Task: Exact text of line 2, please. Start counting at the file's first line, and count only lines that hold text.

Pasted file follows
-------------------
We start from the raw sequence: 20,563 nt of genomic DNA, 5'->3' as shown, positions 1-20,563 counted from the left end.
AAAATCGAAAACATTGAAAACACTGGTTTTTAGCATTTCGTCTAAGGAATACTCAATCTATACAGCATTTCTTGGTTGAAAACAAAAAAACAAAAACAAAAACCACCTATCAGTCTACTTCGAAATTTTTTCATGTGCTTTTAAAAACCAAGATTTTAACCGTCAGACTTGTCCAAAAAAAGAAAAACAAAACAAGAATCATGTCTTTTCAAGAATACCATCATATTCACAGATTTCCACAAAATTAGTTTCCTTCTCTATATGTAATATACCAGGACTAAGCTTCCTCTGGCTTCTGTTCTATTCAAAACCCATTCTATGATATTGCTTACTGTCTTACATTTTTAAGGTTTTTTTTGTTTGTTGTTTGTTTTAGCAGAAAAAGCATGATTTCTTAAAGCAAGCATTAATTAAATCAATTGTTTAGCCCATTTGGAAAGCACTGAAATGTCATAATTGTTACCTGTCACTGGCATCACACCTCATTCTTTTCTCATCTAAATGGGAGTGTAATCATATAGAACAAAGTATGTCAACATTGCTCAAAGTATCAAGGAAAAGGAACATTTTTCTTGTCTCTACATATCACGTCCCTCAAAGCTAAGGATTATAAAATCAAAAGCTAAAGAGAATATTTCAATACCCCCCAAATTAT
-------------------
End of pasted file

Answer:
AAAATCGAAAACATTGAAAACACTGGTTTTTAGCATTTCGTCTAAGGAATACTCAATCTATACAGCATTTCTTGGTTGAAAACAAAAAAACAAAAACAAAAACCACCTATCAGTCTACTTCGAAATTTTTTCATGTGCTTTTAAAAACCAAGATTTTAACCGTCAGACTTGTCCAAAAAAAGAAAAACAAAACAAGAATCATGTCTTTTCAAGAATACCATCATATTCACAGATTTCCACAAAATTAGTTTCCTTCTCTATATGTAATATACCAGGACTAAGCTTCCTCTGGCTTCTGTTCTATTCAAAACCCATTCTATGATATTGCTTACTGTCTTACATTTTTAAGGTTTTTTTTGTTTGTTGTTTGTTTTAGCAGAAAAAGCATGATTTCTTAAAGCAAGCATTAATTAAATCAATTGTTTAGCCCATTTGGAAAGCACTGAAATGTCATAATTGTTACCTGTCACTGGCATCACACCTCATTCTTTTCTCATCTAAATGGGAGTGTAATCATATAGAACAAAGTATGTCAACATTGCTCAAAGTATCAAGGAAAAGGAACATTTTTCTTGTCTCTACATATCACGTCCCTCAAAGCTAAGGATTATAAAATCAAAAGCTAAAGAGAATATTTCAATACCCCCCAAATTAT